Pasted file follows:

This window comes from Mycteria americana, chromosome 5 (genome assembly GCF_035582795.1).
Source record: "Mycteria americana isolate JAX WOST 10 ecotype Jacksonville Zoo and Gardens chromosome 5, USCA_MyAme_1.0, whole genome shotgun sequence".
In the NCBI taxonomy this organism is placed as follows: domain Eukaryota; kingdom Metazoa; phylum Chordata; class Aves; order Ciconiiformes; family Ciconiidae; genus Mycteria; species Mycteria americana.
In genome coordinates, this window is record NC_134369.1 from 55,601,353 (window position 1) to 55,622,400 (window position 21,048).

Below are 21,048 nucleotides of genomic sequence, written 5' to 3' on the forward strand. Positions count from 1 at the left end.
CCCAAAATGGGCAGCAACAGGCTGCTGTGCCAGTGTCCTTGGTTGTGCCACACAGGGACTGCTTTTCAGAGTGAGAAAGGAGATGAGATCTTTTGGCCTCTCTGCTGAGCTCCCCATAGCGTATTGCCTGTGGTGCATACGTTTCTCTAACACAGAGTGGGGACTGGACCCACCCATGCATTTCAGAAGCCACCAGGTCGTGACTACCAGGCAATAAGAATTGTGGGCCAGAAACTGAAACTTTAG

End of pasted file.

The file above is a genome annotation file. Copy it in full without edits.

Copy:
This window comes from Mycteria americana, chromosome 5 (genome assembly GCF_035582795.1).
Source record: "Mycteria americana isolate JAX WOST 10 ecotype Jacksonville Zoo and Gardens chromosome 5, USCA_MyAme_1.0, whole genome shotgun sequence".
In the NCBI taxonomy this organism is placed as follows: domain Eukaryota; kingdom Metazoa; phylum Chordata; class Aves; order Ciconiiformes; family Ciconiidae; genus Mycteria; species Mycteria americana.
In genome coordinates, this window is record NC_134369.1 from 55,601,353 (window position 1) to 55,622,400 (window position 21,048).

Below are 21,048 nucleotides of genomic sequence, written 5' to 3' on the forward strand. Positions count from 1 at the left end.
CCCAAAATGGGCAGCAACAGGCTGCTGTGCCAGTGTCCTTGGTTGTGCCACACAGGGACTGCTTTTCAGAGTGAGAAAGGAGATGAGATCTTTTGGCCTCTCTGCTGAGCTCCCCATAGCGTATTGCCTGTGGTGCATACGTTTCTCTAACACAGAGTGGGGACTGGACCCACCCATGCATTTCAGAAGCCACCAGGTCGTGACTACCAGGCAATAAGAATTGTGGGCCAGAAACTGAAACTTTAG